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Texas Aiding and Abetting

Aiding and abetting is a theory whereby a third party can be held liable for knowingly participating in a breach of duty owed by someone else to the plaintiff. In Texas it has been held applicable in securities cases, breach of fiduciary duty cases,1 and is possibly available in fraud cases.2 For example, where a third party knowingly participates in the breach of duty of a fiduciary, such third party becomes a joint tortfeasor with the fiduciary and can be liable as such.3

Some statutes incorporate what is similar to aiding and abetting liability directly into the framework of prohibited conduct. For example, under Texas’ Fraud in Real Estate or Stock Transaction statute, a third-party can be held liable for fraud even though that person did not make the false representation, where that person: 1) has actual awareness of the falsity of the representation or promise made by another person, 2) fails to disclose the falsity of the representation or promise to the person defrauded, and 3) benefits from the false representation or promise.4  Actual awareness may be inferred where the objective manifestations indicate that a person acted with actual awareness.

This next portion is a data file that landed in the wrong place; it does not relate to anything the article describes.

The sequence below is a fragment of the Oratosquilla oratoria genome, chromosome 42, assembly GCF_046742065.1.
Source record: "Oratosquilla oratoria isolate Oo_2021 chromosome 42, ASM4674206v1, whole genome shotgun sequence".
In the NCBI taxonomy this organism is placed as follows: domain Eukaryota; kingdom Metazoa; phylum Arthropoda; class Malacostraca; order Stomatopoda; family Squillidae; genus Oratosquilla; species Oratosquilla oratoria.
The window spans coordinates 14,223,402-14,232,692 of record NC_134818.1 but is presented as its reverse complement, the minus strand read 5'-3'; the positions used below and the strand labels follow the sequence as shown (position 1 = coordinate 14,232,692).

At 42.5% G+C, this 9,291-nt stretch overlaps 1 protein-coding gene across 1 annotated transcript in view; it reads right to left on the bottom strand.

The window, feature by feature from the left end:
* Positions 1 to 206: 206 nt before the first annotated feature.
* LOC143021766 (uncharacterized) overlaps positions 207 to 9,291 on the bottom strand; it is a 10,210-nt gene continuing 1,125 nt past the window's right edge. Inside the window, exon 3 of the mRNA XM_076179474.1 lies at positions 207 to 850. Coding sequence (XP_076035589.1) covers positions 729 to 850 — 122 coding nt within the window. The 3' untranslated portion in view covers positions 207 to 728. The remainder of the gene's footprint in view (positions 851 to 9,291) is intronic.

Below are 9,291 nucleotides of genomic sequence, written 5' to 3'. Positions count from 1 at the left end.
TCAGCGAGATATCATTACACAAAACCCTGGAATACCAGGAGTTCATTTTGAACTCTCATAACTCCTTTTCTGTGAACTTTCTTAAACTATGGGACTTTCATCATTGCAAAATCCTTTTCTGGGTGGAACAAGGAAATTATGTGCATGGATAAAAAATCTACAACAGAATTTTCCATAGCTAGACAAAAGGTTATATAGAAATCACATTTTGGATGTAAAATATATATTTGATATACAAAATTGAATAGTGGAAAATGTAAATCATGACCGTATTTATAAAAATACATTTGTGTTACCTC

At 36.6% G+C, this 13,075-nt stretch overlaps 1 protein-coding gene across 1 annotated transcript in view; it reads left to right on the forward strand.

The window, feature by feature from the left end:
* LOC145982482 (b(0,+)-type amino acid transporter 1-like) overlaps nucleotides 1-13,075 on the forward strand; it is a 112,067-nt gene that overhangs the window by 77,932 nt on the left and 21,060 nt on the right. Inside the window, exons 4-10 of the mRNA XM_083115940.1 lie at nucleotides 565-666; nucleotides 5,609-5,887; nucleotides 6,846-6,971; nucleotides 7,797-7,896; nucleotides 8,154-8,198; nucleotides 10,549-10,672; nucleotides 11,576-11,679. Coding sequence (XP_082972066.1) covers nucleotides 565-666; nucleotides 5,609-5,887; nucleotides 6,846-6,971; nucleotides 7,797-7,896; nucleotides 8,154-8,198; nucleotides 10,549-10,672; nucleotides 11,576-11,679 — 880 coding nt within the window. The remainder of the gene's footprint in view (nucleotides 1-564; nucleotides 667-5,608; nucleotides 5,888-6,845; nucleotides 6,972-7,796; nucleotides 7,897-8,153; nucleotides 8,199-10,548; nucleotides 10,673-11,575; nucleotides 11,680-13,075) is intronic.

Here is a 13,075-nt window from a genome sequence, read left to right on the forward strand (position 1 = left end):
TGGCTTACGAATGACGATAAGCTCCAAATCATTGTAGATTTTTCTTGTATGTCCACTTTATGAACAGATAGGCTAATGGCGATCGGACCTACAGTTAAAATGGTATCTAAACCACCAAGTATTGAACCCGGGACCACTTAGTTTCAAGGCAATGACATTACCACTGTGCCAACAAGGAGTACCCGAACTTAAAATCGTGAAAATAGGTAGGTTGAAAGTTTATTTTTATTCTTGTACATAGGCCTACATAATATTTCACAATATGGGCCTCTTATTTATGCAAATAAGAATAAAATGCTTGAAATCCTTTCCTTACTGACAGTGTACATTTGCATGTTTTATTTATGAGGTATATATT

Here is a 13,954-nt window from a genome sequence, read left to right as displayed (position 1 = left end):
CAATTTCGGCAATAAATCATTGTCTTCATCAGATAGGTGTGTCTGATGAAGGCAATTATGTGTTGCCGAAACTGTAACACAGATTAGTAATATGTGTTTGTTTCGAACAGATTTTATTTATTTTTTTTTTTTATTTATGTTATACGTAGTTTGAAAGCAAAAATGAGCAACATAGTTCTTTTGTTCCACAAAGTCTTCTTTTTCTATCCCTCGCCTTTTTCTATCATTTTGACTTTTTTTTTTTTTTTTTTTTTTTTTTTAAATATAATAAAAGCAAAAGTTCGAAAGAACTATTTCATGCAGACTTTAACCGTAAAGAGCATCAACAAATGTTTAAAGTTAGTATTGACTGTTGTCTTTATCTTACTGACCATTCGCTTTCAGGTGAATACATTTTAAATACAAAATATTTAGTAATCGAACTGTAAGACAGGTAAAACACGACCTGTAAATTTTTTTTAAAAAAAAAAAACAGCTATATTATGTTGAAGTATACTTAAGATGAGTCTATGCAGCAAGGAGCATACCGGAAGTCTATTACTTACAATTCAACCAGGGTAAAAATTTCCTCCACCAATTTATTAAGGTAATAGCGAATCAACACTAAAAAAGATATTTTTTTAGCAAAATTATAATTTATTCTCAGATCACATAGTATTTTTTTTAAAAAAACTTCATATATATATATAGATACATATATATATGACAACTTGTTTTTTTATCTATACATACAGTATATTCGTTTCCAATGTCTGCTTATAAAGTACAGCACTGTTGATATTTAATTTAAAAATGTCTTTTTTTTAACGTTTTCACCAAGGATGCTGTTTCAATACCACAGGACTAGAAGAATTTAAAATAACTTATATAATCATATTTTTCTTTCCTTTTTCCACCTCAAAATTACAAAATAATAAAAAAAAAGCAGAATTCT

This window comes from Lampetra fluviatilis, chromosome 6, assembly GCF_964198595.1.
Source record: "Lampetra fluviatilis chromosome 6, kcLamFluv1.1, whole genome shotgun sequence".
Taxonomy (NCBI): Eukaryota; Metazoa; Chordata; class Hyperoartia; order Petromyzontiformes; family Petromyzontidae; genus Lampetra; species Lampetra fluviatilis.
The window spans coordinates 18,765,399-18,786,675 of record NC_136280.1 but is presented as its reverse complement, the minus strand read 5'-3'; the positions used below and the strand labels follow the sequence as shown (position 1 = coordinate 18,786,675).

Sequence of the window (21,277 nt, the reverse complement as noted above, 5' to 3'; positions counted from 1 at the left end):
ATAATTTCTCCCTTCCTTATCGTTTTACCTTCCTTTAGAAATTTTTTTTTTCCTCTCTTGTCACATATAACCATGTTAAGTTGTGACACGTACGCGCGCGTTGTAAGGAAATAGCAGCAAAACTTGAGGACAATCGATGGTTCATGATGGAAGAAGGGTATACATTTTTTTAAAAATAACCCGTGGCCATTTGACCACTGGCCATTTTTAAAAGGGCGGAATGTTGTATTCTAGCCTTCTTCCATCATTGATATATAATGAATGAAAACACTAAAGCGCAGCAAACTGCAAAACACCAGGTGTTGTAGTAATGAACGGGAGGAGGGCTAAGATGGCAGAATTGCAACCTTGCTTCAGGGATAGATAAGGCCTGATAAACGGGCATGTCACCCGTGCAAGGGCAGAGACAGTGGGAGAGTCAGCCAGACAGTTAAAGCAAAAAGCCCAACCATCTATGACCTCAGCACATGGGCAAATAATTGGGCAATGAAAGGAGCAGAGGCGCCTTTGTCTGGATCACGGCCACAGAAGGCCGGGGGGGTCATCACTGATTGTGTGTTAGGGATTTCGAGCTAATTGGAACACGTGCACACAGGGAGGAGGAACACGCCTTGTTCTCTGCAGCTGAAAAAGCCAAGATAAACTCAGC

1. See Kline v. O'Quinn, 874 S.W.2d 776, 786 (Tex. App. – Houston [14th Dist.] 1994, writ denied).
2. The Texas Supreme Court noted the issue, but declined to decide it based on the facts of the case at issue. See Ernst & Young, L.L.P. v. Pacific Mut. Life Ins. Co., 51 S.W.3d 573, 583 (Tex. 2001).
3. See Kinzbach Tool Co. v. Corbett-Wallace Corp., 138 Tex. 565, 160 S.W.2d 509, 514 (1942); Hendricks v. Thornton, 973 S.W.2d 372, (Tex. App. – Beaumont 1998,  ); Kline v. O'Quinn, 874 S.W.2d 776, 786 (Tex. App. – Houston [14th Dist.] 1994, writ denied); Horton v. Robinson, 776 S.W.2d 260, 266 (Tex. App. – El Paso 1989, no writ); Herider Farms-El Paso, Inc. v. Criswell, 519 S.W.2d 473, 477 (Tex. Civ. App. – El Paso 1975, writ ref'd n.r.e.).
4. See Tex. Bus. & Com. Code Ann. § 27.01(d) (Vernon 1987).